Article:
DEIS (Delivering Equality of Opportunity in Schools), the action plan for educational inclusion commenced in 2005 and provided for a standardised system for identifying levels of disadvantage and an integrated School Support Programme.
Seán commenced an evaluation of the DEIS Programme to enable the preparation of a new framework to tackle the problem of disadvantage in our schools.
The National Education Welfare Board (NEWB) was the statutory body with responsibility for educational welfare including school attendance, participation and engagement.
He took the decision to integrate the Home School Community Liaison Scheme, the School Completion Programme and the Visiting Teacher for Traveller Service under the NEWB to provide a more effective service for children who may have difficulties fully participating in school.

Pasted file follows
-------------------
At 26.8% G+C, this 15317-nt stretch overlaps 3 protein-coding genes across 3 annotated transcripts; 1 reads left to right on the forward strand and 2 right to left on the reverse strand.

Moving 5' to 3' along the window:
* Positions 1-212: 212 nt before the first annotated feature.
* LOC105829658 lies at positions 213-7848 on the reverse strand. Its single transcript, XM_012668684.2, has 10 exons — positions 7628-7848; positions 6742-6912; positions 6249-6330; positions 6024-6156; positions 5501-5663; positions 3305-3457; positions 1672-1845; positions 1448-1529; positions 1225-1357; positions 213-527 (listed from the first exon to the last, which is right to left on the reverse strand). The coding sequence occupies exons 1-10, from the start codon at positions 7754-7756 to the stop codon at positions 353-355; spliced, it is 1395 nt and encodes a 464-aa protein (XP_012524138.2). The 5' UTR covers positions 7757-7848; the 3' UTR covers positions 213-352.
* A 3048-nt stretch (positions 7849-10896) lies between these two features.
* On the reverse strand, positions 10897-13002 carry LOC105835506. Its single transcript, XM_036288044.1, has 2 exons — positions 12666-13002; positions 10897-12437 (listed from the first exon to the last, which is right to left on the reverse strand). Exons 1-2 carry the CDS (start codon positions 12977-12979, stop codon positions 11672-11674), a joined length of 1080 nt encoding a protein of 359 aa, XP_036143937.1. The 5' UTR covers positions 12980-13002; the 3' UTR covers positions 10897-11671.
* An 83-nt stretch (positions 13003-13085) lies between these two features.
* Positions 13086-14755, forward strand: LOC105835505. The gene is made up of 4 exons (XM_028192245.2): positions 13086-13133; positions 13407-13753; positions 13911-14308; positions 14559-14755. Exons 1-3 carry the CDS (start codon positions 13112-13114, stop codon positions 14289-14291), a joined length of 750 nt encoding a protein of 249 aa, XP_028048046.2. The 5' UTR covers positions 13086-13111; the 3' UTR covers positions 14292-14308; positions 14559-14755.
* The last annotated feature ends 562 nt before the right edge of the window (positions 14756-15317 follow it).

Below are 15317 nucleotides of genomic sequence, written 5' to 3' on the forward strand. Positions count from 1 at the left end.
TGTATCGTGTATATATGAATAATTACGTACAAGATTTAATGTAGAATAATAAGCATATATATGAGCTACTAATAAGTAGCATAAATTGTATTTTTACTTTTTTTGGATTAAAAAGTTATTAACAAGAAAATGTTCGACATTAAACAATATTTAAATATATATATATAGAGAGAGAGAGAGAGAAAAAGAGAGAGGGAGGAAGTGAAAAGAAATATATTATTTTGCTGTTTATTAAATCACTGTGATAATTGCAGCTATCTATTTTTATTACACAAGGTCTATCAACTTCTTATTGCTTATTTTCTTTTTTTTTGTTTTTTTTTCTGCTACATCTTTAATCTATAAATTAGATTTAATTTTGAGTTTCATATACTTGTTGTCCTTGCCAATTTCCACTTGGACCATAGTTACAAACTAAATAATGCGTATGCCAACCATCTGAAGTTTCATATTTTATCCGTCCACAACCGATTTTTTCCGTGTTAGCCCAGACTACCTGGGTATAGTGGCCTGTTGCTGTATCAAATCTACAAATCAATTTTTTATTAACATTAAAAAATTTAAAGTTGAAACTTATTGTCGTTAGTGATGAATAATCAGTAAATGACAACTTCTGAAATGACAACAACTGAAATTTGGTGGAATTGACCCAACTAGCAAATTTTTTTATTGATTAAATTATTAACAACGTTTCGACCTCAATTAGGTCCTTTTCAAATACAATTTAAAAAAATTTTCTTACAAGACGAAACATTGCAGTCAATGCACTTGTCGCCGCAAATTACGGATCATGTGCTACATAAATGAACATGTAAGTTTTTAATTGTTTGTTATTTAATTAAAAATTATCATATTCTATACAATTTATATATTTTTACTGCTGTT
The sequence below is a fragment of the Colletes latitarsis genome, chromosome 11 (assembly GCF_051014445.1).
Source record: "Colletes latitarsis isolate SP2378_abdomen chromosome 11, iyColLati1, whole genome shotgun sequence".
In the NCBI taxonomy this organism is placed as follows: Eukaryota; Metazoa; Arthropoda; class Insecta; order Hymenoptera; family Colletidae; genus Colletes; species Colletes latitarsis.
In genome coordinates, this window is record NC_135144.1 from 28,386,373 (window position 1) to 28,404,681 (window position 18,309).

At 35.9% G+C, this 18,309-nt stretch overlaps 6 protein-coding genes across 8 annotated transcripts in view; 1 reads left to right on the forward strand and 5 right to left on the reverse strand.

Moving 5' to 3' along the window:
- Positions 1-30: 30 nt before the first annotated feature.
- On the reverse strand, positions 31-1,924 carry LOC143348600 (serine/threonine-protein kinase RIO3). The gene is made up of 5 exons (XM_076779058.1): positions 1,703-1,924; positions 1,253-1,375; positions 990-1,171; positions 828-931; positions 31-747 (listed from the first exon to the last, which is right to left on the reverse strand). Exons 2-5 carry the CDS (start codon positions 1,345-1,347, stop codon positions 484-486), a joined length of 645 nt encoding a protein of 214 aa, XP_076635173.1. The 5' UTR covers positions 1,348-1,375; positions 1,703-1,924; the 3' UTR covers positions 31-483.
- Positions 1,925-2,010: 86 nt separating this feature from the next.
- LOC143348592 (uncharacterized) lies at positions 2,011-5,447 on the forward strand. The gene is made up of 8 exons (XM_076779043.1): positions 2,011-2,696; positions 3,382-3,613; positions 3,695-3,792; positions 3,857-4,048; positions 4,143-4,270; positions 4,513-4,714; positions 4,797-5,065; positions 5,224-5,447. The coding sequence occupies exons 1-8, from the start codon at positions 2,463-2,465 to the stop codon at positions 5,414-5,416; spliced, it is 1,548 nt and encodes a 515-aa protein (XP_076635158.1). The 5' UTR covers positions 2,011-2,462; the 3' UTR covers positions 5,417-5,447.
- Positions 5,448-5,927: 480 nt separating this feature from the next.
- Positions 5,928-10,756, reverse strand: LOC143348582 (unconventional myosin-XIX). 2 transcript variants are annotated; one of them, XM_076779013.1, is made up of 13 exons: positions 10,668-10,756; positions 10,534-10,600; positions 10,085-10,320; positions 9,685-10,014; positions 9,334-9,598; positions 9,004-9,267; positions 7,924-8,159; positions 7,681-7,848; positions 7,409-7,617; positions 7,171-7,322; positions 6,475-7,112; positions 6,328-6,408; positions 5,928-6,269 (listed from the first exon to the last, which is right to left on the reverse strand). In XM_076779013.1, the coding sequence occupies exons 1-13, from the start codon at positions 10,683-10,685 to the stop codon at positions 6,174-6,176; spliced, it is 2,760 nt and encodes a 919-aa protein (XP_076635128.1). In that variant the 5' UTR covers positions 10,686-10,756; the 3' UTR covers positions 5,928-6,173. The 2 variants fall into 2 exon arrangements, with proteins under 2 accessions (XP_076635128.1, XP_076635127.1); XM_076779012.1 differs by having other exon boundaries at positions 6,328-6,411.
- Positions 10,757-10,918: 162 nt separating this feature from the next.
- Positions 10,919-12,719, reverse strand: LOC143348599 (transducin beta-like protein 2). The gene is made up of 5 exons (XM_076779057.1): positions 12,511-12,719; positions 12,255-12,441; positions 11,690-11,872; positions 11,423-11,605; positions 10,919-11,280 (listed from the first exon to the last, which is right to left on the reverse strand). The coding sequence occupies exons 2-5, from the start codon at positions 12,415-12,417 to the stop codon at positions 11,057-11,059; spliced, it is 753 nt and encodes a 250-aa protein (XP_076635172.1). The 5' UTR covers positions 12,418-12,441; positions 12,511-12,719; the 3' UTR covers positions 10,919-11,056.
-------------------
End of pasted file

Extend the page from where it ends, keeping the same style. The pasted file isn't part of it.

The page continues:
The School Transport Scheme was a very significant operation involving over 135,000 children making about 42 million journeys every school year and travelling over 82 million kilometres on 6,000 routes to and from schools. It was delivered by Bus Éireann on behalf of the Department of Education.
In 2006 it was clear that the escalating costs of the scheme were unsustainable and that the scheme was inefficient. Many aspects of the scheme had evolved on an ad hoc basis down through the years. Previous attempts to reform the system were unsuccessful.
In the 2007 Programme for Government a commitment was given to review the School Transport Scheme, including catchment boundaries.
Seán put in place revised school transport arrangements for children with special education needs to ensure that parents, children, schools, the National Council for Special Education, Bus Éireann and Special Needs Organisers were clear on the parameters and conditions of the scheme.